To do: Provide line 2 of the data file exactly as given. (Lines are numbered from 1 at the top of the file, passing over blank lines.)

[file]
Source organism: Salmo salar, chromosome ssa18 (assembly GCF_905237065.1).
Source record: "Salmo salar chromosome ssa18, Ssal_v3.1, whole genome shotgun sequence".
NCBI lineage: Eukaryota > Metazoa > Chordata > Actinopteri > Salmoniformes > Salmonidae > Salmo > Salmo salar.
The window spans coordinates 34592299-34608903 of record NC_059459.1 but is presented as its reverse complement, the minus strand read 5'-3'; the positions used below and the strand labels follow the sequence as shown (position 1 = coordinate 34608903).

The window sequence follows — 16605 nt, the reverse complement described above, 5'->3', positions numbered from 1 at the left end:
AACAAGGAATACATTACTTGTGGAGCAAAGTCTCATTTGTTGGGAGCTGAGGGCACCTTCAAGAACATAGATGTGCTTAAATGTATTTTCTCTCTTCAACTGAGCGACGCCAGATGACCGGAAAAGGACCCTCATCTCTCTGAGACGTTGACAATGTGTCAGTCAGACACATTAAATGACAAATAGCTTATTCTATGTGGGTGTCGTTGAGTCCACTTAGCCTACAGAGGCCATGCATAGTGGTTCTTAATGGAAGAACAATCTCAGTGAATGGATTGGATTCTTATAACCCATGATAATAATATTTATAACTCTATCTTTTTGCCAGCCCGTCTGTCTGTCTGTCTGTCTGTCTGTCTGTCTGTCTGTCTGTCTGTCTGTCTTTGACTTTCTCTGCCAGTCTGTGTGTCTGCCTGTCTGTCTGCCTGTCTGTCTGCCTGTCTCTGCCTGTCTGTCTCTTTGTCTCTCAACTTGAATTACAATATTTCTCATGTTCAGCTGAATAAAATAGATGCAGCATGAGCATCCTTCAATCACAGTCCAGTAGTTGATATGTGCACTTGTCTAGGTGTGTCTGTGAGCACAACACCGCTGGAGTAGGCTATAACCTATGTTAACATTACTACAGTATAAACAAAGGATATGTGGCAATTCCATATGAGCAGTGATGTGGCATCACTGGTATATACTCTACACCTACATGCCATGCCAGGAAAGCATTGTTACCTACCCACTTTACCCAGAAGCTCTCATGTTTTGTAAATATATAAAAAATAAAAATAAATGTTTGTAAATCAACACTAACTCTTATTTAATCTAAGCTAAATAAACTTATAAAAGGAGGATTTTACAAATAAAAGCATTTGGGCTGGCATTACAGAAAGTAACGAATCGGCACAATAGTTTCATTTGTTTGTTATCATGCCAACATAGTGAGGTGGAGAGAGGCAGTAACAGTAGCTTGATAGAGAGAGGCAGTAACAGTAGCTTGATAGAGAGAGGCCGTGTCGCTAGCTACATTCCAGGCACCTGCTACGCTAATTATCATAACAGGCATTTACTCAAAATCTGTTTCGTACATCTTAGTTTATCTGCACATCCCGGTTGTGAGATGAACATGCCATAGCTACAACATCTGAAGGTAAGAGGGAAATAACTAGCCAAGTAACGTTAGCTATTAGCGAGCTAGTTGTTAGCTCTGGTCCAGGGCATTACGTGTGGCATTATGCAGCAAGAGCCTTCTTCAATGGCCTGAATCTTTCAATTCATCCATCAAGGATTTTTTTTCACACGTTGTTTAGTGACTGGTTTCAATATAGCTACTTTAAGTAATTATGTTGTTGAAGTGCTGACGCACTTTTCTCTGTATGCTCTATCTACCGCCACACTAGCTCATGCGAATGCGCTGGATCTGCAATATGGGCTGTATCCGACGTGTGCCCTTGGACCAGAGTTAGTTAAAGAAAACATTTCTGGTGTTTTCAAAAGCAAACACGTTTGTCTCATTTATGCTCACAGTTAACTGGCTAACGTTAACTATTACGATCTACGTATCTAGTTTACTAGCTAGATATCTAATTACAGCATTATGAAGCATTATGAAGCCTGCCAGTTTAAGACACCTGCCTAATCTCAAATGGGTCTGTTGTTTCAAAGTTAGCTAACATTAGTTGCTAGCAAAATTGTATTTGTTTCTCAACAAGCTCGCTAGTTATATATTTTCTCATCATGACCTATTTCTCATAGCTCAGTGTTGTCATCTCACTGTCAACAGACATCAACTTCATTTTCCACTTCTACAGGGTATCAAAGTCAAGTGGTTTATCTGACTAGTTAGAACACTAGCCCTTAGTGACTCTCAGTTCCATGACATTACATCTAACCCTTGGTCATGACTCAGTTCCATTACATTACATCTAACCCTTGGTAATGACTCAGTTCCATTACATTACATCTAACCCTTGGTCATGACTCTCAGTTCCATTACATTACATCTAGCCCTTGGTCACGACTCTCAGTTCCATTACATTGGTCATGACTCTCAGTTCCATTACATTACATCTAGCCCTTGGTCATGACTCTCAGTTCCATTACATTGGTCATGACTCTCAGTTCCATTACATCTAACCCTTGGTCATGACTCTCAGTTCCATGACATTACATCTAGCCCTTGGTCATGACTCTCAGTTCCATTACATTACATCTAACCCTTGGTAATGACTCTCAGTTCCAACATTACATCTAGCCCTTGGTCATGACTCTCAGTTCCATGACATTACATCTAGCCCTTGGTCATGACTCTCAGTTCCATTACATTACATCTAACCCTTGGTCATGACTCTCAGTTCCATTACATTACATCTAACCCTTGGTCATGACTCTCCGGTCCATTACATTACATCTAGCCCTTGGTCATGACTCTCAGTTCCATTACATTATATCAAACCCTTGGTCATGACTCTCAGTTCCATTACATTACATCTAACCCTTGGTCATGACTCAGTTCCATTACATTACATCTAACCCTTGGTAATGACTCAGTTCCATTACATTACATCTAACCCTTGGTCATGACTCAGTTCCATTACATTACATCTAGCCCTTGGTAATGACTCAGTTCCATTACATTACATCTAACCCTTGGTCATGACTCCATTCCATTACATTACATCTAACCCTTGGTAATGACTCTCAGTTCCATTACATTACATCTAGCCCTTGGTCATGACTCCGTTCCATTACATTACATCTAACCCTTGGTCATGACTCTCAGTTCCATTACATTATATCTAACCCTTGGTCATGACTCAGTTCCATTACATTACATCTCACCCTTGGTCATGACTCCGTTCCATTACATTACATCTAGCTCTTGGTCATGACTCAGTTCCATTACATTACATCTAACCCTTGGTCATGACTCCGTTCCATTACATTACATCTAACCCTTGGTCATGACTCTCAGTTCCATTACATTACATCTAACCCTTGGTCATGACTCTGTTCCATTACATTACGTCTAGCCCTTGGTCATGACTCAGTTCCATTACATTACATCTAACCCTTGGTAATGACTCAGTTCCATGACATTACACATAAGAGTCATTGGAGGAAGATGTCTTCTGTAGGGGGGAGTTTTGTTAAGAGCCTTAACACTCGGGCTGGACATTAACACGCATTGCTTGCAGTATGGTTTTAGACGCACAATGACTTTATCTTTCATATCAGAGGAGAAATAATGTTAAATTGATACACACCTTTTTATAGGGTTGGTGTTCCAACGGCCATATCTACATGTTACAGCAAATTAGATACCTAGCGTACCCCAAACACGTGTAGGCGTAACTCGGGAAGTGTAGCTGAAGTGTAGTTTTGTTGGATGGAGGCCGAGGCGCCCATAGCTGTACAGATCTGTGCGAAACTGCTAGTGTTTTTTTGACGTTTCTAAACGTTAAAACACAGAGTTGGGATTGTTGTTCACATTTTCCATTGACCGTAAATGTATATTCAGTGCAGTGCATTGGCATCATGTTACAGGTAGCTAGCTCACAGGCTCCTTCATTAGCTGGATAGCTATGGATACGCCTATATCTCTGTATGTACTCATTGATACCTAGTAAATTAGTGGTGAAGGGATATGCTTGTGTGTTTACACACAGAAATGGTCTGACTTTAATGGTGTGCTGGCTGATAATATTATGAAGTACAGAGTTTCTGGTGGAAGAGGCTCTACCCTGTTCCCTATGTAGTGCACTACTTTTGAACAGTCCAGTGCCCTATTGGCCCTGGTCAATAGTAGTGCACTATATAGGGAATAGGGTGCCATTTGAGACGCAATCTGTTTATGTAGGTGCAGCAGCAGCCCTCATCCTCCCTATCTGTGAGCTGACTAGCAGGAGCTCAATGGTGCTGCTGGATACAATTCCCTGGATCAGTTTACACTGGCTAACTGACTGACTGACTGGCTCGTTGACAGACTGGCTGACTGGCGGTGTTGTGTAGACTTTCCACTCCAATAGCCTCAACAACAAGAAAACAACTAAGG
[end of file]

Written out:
Source record: "Salmo salar chromosome ssa18, Ssal_v3.1, whole genome shotgun sequence".